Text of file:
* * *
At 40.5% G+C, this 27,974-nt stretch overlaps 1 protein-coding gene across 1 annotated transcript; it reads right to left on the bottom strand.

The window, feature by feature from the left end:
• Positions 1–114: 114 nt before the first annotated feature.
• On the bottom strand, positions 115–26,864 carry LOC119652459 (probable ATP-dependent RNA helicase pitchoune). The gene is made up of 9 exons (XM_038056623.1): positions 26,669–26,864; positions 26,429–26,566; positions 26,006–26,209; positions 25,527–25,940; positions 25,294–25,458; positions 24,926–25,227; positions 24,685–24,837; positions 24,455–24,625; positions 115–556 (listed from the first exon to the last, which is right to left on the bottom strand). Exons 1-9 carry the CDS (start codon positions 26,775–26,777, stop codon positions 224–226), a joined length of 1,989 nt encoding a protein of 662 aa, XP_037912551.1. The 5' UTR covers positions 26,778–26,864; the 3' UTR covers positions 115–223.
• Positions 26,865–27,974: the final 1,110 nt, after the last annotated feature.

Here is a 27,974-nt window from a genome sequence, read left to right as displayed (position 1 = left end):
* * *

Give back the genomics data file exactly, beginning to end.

At 40.5% G+C, this 27,974-nt stretch overlaps 1 protein-coding gene across 1 annotated transcript; it reads right to left on the bottom strand.

The window, feature by feature from the left end:
• Positions 1–114: 114 nt before the first annotated feature.
• On the bottom strand, positions 115–26,864 carry LOC119652459 (probable ATP-dependent RNA helicase pitchoune). The gene is made up of 9 exons (XM_038056623.1): positions 26,669–26,864; positions 26,429–26,566; positions 26,006–26,209; positions 25,527–25,940; positions 25,294–25,458; positions 24,926–25,227; positions 24,685–24,837; positions 24,455–24,625; positions 115–556 (listed from the first exon to the last, which is right to left on the bottom strand). Exons 1-9 carry the CDS (start codon positions 26,775–26,777, stop codon positions 224–226), a joined length of 1,989 nt encoding a protein of 662 aa, XP_037912551.1. The 5' UTR covers positions 26,778–26,864; the 3' UTR covers positions 115–223.
• Positions 26,865–27,974: the final 1,110 nt, after the last annotated feature.

Here is a 27,974-nt window from a genome sequence, read left to right as displayed (position 1 = left end):